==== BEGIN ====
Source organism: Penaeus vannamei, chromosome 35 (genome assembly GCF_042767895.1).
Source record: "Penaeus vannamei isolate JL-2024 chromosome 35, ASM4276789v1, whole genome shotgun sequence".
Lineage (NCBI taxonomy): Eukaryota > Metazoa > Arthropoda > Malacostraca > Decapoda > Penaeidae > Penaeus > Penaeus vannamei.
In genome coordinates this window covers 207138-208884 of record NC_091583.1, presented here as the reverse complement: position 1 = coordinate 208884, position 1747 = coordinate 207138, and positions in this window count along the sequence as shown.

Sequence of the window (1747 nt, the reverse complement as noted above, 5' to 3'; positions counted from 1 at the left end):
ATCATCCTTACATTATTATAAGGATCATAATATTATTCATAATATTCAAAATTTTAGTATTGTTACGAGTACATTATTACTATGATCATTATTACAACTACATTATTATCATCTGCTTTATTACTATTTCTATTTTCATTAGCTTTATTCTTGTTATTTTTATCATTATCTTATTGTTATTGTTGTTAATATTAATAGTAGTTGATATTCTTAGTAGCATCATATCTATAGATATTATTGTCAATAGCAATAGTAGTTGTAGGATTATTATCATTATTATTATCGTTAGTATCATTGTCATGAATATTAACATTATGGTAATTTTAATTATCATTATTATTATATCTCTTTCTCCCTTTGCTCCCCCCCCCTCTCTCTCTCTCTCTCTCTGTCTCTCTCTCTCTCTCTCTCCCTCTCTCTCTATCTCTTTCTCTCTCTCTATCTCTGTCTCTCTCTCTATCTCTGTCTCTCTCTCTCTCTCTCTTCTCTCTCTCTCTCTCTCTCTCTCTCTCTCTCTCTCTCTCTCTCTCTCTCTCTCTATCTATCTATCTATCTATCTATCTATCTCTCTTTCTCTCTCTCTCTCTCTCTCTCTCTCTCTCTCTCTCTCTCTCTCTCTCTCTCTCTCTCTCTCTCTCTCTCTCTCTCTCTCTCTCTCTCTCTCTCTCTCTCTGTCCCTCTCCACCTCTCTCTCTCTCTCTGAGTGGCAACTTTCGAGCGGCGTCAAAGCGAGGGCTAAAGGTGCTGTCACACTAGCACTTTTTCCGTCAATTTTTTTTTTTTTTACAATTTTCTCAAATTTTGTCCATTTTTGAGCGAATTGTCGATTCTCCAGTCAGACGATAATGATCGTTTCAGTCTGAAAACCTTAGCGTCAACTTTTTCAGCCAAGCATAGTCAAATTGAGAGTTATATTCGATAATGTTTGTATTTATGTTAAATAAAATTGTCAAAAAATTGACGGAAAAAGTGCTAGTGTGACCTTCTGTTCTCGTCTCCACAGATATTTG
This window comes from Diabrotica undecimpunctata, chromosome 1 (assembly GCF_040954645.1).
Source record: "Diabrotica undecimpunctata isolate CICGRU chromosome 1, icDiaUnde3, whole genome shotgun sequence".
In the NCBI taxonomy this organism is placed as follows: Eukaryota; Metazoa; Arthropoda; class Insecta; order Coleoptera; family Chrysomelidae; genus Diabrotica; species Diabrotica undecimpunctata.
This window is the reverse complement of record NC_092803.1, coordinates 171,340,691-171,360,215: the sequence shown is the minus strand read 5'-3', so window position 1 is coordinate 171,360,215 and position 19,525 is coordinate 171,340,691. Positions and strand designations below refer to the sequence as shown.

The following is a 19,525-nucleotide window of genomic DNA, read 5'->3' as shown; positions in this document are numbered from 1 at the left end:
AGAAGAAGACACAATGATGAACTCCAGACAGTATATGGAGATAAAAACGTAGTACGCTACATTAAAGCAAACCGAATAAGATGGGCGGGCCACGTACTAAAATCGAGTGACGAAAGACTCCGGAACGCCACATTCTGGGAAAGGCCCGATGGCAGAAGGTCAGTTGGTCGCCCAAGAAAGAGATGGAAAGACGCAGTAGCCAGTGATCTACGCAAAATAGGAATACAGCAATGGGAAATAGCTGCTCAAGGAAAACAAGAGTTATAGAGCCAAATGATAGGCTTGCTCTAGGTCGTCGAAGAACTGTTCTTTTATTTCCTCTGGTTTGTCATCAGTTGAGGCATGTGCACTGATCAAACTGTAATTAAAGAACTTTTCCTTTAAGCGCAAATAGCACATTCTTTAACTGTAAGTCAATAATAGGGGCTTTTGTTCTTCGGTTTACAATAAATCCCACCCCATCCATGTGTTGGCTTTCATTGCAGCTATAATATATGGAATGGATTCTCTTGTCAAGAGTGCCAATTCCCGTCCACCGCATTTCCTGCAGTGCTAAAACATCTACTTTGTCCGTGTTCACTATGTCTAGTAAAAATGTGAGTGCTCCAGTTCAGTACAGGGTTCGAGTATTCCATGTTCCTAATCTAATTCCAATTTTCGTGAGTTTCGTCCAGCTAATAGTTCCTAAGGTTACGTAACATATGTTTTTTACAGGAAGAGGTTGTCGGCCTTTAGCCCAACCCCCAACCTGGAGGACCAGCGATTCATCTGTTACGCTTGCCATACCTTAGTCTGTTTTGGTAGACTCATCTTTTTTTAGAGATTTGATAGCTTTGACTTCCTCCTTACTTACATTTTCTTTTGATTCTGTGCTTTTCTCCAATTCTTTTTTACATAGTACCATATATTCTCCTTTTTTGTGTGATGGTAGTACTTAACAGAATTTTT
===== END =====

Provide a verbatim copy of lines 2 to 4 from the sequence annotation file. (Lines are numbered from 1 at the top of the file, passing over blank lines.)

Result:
Source record: "Penaeus vannamei isolate JL-2024 chromosome 35, ASM4276789v1, whole genome shotgun sequence".
Lineage (NCBI taxonomy): Eukaryota > Metazoa > Arthropoda > Malacostraca > Decapoda > Penaeidae > Penaeus > Penaeus vannamei.
In genome coordinates this window covers 207138-208884 of record NC_091583.1, presented here as the reverse complement: position 1 = coordinate 208884, position 1747 = coordinate 207138, and positions in this window count along the sequence as shown.